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Weeklong program makes reading fun
First-grader Eddie Duren, a Park Avenue Elementary School student, never knew the difference between fiction and nonfiction books before Tuesday's assembly.
Eddie, 7, listened closely as Matthew Gollub, a trilingual children's book author, told a fictitious story to about 120 kids that explained why the moon is sometimes out during the day.
"I liked when the moon was partying at the fiesta," Eddie said of the story.
The assembly, held inside the elementary school's cafeteria, was part of a bigger, weeklong program Read Across America. Several schools in Yuba-Sutter participate in the program each year to celebrate Dr. Seuss's birthday and encourage youths to read.
At Park Avenue, students kicked off the event by wearing unorthodox socks — a part of the "Fox in Sox" theme for Monday — and watching their teachers enact skits from a variety of books.
On Tuesday, Gollub, of Santa Rosa, provided grade-level specific assemblies during "The Cat in the Hat" dress up day, where students were encouraged to wear their favorite hats.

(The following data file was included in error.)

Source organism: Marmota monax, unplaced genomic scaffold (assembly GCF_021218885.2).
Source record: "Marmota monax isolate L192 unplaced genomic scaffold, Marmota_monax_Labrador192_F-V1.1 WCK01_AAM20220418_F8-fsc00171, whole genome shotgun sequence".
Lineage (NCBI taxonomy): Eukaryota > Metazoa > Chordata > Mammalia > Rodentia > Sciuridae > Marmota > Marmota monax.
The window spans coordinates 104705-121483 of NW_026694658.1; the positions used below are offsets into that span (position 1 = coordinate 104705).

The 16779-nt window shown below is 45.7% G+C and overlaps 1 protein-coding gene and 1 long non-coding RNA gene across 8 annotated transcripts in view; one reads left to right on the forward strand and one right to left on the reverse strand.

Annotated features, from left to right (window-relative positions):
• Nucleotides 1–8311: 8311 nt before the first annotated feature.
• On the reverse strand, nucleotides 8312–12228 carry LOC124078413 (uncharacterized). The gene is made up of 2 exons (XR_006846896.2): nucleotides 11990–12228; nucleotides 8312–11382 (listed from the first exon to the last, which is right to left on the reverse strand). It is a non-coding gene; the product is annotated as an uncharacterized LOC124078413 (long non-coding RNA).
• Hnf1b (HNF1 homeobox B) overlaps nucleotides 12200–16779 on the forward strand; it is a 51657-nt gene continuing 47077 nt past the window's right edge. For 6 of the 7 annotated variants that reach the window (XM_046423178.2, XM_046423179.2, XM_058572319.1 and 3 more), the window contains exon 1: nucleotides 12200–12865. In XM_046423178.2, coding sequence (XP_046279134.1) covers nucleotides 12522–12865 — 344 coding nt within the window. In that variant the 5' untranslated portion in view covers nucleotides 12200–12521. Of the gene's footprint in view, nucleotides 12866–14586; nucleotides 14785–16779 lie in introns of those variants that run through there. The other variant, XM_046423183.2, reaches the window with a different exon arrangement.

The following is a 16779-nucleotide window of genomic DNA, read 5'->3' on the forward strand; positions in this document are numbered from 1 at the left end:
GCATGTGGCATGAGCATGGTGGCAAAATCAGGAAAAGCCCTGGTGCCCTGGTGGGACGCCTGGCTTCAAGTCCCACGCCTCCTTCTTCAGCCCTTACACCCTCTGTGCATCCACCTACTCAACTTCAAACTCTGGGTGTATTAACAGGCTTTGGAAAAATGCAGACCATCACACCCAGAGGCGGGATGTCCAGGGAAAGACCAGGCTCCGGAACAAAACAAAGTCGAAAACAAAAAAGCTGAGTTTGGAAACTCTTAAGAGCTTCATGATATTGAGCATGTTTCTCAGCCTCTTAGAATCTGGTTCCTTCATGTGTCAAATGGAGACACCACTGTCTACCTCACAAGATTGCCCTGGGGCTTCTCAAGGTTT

After delivering his fourth presentation to Park Avenue students, Gollub said he tours to schools around the country to show that reading can be fun.
"If you develop the ability to read," he said, "then the world opens up for you."
Reading can be a challenge for all students, but can be especially difficult for English learners, said Kristi Moreno, the school's literacy coach who organized Read Across America week. For this reason, Moreno said it's important for authors like Gollub to visit the school, where nearly 75 percent of the student body is English learners.
Fifth-grader Mary Cruz-Cervantez, 10, comes from a home that speaks equal parts Spanish and English, she said. In some ways, the exposure to two languages helps develop her reading skills because many of the words share similarities.
Mary admitted she doesn't do much reading at home, but said she really enjoyed Gollub's presentation.
"It made reading look fun," she said.
The Read Across America program continued Wednesday, when kids were asked to drop what they were doing and read for 30 minutes at random times throughout the day.
Other activities will be held at a number of schools during the week, as they lead up to Dr. Seuss' birthday on Friday.
CONTACT Griffin Rogers at email@example.com or 749-4783. Find him on Facebook at /ADgriffinrogers or on Twitter at @ADgriffinrogers.